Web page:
Additionally, it is believed that ketogenic diets reduce reactive oxygen species and raise levels of phosphocreatine, adenosine triphosphate, and other nutrients that enhance metabolic efficiency. This may be advantageous for people on medications that increase their risk of gaining weight. This may lessen brain inflammation, which could relieve symptoms in a variety of illness states, including Alzheimer’s disease. 7 There is also another theory that suggests ketosis limits neuronal excitability and apoptosis, which could account for the positive reports of KD in epileptic patients.

Due to beneficial changes in the gut microbiome, the metabolic alterations linked to seizure reduction may also have potential benefits in individuals with autism spectrum disorder (ASD). Acidic plasma is thought to stabilize mood in bipolar disorder by decreasing intracellular calcium and sodium. The KD improves daytime sleepiness by increasing the activation of orexin-containing neurons in narcolepsy patients by causing relative hypoglycemia. This systematic review aims to investigate the clinical effects of KD on different states of psychiatric illness. The examined research offers proof that the KD may help treat schizophrenia, bipolar disorder, ASD, Alzheimer’s disease, and anorexia nervosa.


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Researchers discover new protein connected to dementia with early onset.

Researchers discover new protein connected to dementia with early onset.

Researchers at the Medical Research Council (MRC) Laboratory of Molecular Biology in Cambridge, UK, have disproved earlier theories regarding frontotemporal dementia by discovering a novel protein called TAF15 that forms aggregated structures in cases of the illness. This finding adds something new to the small list of proteins known to aggregate in neurodegenerative diseases such as Alzheimer’s. This discovery not only opens the door to more sophisticated diagnostic methods and therapeutic approaches, but it also raises the intriguing possibility that TAF15 is connected to both motor neuron disease and frontotemporal dementia, providing new insights into these crippling conditions. The majority of neurodegenerative diseases, including dementia, are caused by proteins that aggregate into filaments called amyloids. Most of the time, researchers have identified the specific proteins that cause this aggregation, which allows them to concentrate on these proteins for diagnostic evaluations and treatment planning. Nevertheless, the precise protein causing frontotemporal dementia has not yet been identified by researchers in about 10% of cases. Researchers have now successfully determined the TAF15 protein’s aggregated structures in these specific instances.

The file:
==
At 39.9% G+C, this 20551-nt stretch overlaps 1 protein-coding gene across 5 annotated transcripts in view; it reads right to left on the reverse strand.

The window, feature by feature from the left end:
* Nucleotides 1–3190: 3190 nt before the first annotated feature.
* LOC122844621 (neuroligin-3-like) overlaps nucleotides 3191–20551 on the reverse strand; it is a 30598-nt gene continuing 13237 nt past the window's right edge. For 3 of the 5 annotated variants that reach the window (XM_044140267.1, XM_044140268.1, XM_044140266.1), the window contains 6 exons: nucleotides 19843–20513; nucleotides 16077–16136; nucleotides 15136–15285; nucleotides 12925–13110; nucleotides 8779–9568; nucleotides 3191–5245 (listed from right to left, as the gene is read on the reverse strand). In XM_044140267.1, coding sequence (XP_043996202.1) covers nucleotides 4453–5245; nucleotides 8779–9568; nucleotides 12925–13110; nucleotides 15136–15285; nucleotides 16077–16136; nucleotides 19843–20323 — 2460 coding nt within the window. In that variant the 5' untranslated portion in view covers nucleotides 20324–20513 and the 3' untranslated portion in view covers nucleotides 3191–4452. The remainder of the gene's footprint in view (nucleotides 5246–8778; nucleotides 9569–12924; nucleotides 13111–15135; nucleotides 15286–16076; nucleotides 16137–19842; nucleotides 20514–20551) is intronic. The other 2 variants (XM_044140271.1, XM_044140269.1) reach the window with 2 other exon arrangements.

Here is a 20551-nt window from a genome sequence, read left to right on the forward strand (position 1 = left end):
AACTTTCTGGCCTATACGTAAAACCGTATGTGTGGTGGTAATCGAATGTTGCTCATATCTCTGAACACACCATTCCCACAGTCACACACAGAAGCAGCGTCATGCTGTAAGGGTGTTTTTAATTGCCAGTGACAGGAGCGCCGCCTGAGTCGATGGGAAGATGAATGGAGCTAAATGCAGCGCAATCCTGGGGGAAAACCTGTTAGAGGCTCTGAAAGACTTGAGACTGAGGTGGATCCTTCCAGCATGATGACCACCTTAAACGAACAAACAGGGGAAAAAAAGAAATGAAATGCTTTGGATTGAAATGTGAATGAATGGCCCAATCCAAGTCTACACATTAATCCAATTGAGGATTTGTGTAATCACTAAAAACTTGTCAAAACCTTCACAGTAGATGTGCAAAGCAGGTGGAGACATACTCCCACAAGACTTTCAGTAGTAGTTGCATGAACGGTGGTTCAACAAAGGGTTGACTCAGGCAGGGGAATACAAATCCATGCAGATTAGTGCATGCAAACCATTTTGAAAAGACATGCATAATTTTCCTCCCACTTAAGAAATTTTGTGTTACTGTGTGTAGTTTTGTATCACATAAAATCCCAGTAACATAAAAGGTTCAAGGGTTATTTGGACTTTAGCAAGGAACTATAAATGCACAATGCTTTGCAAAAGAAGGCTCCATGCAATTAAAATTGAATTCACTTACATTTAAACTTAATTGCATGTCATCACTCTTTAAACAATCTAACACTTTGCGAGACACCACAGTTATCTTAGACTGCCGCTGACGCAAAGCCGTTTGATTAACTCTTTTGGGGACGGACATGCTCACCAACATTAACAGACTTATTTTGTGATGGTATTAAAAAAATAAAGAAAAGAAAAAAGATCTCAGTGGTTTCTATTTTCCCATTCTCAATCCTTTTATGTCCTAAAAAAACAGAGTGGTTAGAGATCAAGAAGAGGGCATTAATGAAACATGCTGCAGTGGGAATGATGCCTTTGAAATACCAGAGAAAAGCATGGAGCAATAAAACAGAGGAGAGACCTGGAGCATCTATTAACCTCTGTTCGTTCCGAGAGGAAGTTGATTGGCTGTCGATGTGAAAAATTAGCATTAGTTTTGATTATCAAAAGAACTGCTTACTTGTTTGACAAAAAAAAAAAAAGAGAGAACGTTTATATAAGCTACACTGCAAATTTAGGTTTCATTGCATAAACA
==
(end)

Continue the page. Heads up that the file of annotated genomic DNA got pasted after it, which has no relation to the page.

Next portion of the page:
The brain’s frontal and temporal lobes, which control emotions, personality, behavior, language comprehension, and speech, begin to degenerate with frontotemporal dementia. Compared to Alzheimer’s disease, this disorder usually shows symptoms earlier in life and is often diagnosed in people between the ages of 45 and 65. That can, however, also manifest in people of all ages. Scientists have discovered aggregated protein structures in their latest work, which could be a central point for future developments in diagnostic evaluations and treatments. Now that the essential protein and its structure have been found, scientists can concentrate on using it to identify and treat this particular type of frontotemporal dementia. This strategy is similar to those that are currently being used to target tau and amyloid-beta protein aggregates, which are characteristic characteristics of Alzheimer’s disease. The researchers examined protein aggregates in the brains of four patients suffering from this type of frontotemporal dementia at the atomic level resolution using sophisticated cryo-electron microscopy (cryo-EM) techniques. Up until now, researchers have linked this kind of dementia to other neurodegenerative illnesses and believed that a protein called FUS was in charge of aggregation.